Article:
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You do not buy a quality long/short fund for thrills and spills. Robinhood gunslingers would likely find the JP Morgan Opportunistic Equity Long/Short Fund () boring. Someone of a different bent would call it sane.
In the best of markets, there are some company’s shares that deserve to be sold, or even shorted. In the worst of markets, there are those that are begging to be bought.
The same is true of sector rotation. It is here that the very best of the long/short funds thrive and rise above the rest. They do not necessarily have to short shares to do so. Let us say, for example, that a long/short fund decides to buy all sectors of the S&P except, say, and .
In 2020, relative to the , which is comprised of 11 sectors, including energy and financials, if a fund had zero holdings in Energy and Financials and placed their funds equally in the other 9 sectors, they would have far outperformed the benchmark S&P.
SPX vs Sector Performance
The S&P is up 5.27% this year. But just take a look at one example of what the worst-performing component has done:
Energy Sector Component Performance
One—that’s “1”—energy company is up for the year. You don’t *even* want to look at page 2 of this chart!
I use this example because “short-selling” scares some people away from the get-go. You don’t have to short; you just have to play the right sectors and “effectively” short losing sectors.
Here are the Top 10 holdings for JOELX: Fiserv Inc (NASDAQ:), Altice USA (NYSE:), Beyond Meat (NASDAQ:), NXP Semiconductors (NASDAQ:), Alibaba (NYSE:), Cigna (NYSE:), UnitedHealth Group (NYSE:), Tesla (NASDAQ:), Air Products and Chemicals (NYSE:) and LogMeIn (NASDAQ:).
You’ll note their selection on the long side seems pretty astute given how these have performed and are currently performing:
Now, I want to be certain we all understand that JOELX has been no match for the S&P over the past 10 years, but it has been solidly ahead of its long/short peers…
In fact, you will note that, while taking less risk than “the market” it underperformed the S&P by about the same amount as it out-performed its long/short peers!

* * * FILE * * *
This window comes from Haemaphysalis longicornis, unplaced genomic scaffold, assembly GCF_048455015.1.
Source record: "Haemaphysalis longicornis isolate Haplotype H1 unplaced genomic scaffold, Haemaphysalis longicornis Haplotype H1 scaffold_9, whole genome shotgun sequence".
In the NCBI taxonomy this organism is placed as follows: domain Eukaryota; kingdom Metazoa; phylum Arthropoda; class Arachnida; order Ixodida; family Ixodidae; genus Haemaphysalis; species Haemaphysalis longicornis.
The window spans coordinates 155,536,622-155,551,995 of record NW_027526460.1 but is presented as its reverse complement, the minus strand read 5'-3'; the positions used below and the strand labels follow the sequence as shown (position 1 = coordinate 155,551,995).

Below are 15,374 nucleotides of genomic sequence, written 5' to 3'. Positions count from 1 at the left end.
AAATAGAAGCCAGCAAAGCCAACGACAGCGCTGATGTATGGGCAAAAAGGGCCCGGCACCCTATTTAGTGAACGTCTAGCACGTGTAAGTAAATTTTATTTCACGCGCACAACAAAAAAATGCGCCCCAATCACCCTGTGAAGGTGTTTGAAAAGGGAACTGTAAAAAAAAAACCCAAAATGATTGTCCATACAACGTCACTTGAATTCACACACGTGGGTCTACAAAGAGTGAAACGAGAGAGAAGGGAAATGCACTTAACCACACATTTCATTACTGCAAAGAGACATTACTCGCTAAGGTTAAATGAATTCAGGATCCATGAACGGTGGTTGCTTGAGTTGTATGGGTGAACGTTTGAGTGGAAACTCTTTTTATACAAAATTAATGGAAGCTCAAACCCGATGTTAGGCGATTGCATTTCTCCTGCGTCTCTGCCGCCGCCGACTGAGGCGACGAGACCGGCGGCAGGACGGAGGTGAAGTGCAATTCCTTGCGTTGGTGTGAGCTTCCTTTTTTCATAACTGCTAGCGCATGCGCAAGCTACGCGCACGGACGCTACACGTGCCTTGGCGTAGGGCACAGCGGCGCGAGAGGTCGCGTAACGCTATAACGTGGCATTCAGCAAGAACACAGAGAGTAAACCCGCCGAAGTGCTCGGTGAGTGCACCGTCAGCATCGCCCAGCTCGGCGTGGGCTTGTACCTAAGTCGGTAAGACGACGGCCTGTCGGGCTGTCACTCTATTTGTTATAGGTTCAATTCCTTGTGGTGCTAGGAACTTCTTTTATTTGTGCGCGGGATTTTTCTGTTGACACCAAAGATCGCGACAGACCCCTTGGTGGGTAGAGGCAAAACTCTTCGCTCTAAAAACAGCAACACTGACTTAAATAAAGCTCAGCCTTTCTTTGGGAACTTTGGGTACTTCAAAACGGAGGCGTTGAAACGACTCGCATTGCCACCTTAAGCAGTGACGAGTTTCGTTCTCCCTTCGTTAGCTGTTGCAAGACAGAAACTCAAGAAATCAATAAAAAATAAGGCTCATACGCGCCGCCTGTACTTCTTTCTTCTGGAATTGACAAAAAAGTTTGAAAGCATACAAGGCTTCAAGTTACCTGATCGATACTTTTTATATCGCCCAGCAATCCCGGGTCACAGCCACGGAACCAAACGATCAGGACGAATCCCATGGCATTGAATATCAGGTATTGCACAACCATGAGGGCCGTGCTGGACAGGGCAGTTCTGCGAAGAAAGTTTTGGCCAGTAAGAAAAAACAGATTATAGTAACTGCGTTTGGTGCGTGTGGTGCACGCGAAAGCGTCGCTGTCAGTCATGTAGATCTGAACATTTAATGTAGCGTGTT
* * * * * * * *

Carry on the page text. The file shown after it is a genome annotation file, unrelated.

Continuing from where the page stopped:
In the kind of market we may be in for in the coming months, with all the uncertainties of the election, the timetable for COVID-19 vaccine developments and treatment regimens, the ability of businesses to remain open or new businesses to form, I submit that a well-run fund that doesn’t swing at every ball but slowly and steadily advances might just be perfect for your due diligence.
Indeed, as well as the S&P 500 has done this year-to-date, take a look at the comparison with JOELX.
Portfolio management counts. By being opportunistic, the JP Morgan Opportunistic Equity Long/Short Fund never fell nearly as much as the S&P in March, giving its shareholders greater peace of mind, Even today, it’s ahead of the S&P!
Disclosure: I own shares of JOELX, both personally in the model portfolio I maintain for clients. I own it for portfolio protection. In case there is another sudden downdraft it will be nice to have a steady performer that hugs the “mean” above.
Finally, as I must always note, unless you are a client of Stanford Wealth Management, I do not know your personal financial situation. Therefore, I offer my opinions above for your due diligence and not as advice to buy or sell specific securities.